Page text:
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State of Iowa v. John Jacob Twombly

March 13, 2013

STATE OF IOWA, PLAINTIFF-APPELLEE,
v.
JOHN JACOB TWOMBLY, DEFENDANT-APPELLANT.



Appeal from the Iowa District Court for Polk County, Arthur E. Gamble, Judge.

The opinion of the court was delivered by: Mullins, J.

A defendant appeals his conviction for assault on a peace officer. AFFIRMED.

Considered by Vaitheswaran, P.J., and Tabor and Mullins, JJ.

John Twombly appeals his conviction for one count of assault on a peace officer, in violation of Iowa Code section 708.3A(4) (2011). He claims the district court erred in (1) submitting a jury instruction that was worded too broadly in light of the facts of the case, (2) denying his motion for a new trial and motion in arrest of judgment in light of the inconsistent verdicts, and (3) denying his motion for a new trial as the verdict was contrary to the weight of the evidence. Having reviewed the arguments and the record, we affirm Twombly's conviction.

I. BACKGROUND FACTS AND PROCEEDINGS.

The incident that is the subject of this proceeding occurred on July 23, 2011, Twombly's wedding day. By the time of the reception, Twombly was intoxicated and angry at one of his groomsmen, Travis Cullen, who was acting inappropriately. An off-duty police officer, Andrew Phipps, was hired to work security that night and was in uniform. At approximately 10:40 p.m., Officer Phipps observed Twombly flip over a table and yell something. Twombly appeared agitated. Officer Phipps spoke with Twombly's father, who was attempting to calm Twombly. He told Twombly's father that Twombly would receive no more alcohol and the couple had twenty minutes to say their goodbyes and leave.

A few minutes later, Twombly shoved Cullen, who was dancing with Twombly's new wife. Cullen lost his balance, knocked over a decorative column, breaking it, and landed in Officer Phipps's lap. Officer Phipps decided he needed to place Twombly under arrest, but was afraid of the crowd's reaction. So he radioed for assistance and stayed within arm's reach of Twombly until backup arrived.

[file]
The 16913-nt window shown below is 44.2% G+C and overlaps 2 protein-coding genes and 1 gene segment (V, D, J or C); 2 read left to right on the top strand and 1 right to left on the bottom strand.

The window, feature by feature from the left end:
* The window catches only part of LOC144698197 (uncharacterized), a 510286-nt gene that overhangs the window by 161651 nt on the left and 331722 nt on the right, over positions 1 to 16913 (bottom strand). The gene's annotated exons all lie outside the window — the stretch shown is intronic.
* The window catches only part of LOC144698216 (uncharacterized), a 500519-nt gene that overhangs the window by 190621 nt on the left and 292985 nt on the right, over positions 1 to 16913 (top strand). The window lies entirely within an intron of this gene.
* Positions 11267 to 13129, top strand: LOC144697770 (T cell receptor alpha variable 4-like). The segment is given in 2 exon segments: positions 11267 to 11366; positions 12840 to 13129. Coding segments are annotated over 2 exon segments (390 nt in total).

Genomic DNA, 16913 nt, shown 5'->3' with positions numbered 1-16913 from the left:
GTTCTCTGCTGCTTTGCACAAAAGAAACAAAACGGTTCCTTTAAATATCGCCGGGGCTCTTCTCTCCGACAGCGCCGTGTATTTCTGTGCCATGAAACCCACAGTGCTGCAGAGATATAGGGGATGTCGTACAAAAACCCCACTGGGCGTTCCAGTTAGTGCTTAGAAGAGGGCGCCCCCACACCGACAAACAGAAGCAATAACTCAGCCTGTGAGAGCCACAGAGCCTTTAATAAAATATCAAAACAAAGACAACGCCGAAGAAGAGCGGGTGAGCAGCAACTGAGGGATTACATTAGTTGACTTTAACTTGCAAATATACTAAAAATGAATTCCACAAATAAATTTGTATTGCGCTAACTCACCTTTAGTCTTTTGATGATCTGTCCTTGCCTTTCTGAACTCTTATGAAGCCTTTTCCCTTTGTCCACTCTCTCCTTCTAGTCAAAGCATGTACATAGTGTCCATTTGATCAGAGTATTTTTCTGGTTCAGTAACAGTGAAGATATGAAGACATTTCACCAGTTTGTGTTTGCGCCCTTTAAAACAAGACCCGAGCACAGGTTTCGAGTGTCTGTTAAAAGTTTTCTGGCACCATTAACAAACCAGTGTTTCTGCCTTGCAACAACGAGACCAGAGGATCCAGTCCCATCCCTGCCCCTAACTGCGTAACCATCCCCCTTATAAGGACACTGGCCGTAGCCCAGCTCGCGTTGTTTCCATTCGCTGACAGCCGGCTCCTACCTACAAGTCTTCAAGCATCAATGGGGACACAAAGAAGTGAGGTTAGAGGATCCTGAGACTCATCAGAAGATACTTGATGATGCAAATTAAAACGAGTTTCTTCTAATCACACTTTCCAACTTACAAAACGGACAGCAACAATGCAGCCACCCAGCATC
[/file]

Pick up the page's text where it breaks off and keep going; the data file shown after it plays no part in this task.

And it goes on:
According to Officer Phipps, Twombly began pulling on the patches on his uniform. Officer Phipps told Twombly to go outside, and Twombly responded, "I'll go outside. I'm going to fucking kick your ass." Officer Phipps decided to wait for backup before attempting to place Twombly under arrest. Once he saw the other officers entering the room, Officer Phipps testified Twombly took a stance and threw a punch at him. Officer Phipps was able to avoid being hit, and the other officers rushed Twombly and Officer Phipps, pushing them into the wall. Twombly was wrestled to the ground and placed under arrest.

Twombly was charged with two counts of assault on a peace officer*fn1 and interference with official acts, a simple misdemeanor. Twombly did not request a jury trial on the simple misdemeanor count, so it was tried to the bench simultaneously with the assault charges. See Iowa R. Crim. P. 2.64. After a four-day trial, the jury returned a guilty verdict on one count of assault on a peace officer with respect to Officer Phipps, and not guilty on the other assault. The court also found Twombly not guilty of interference with official acts. Twombly filed two posttrial motions, both of which were denied following a hearing. Twombly was given a ninety-day suspended sentence and placed on probation for one year. He was ordered to pay a fine, complete 100 hours of community service, and complete substance abuse and assaultive behavior classes. He now appeals.

II. JURY INSTRUCTION.

During trial Twombly objected to the marshaling jury instruction to be given on the assault-on-a-peace-officer count and requested instead the court submit the instruction he requested. Twombly asked that the instruction limit the assaultive behavior by stating, in part,

1. On or about the 23rd day of July, 2011, Mr. Twombly attempted to punch Officer Phipps with a closed fist.

2. This act was intended to cause pain or injury, result in physical contact which was insulting or offensive, or place Officer Phipps in fear of an immediate physical contact which would have been painful, ...


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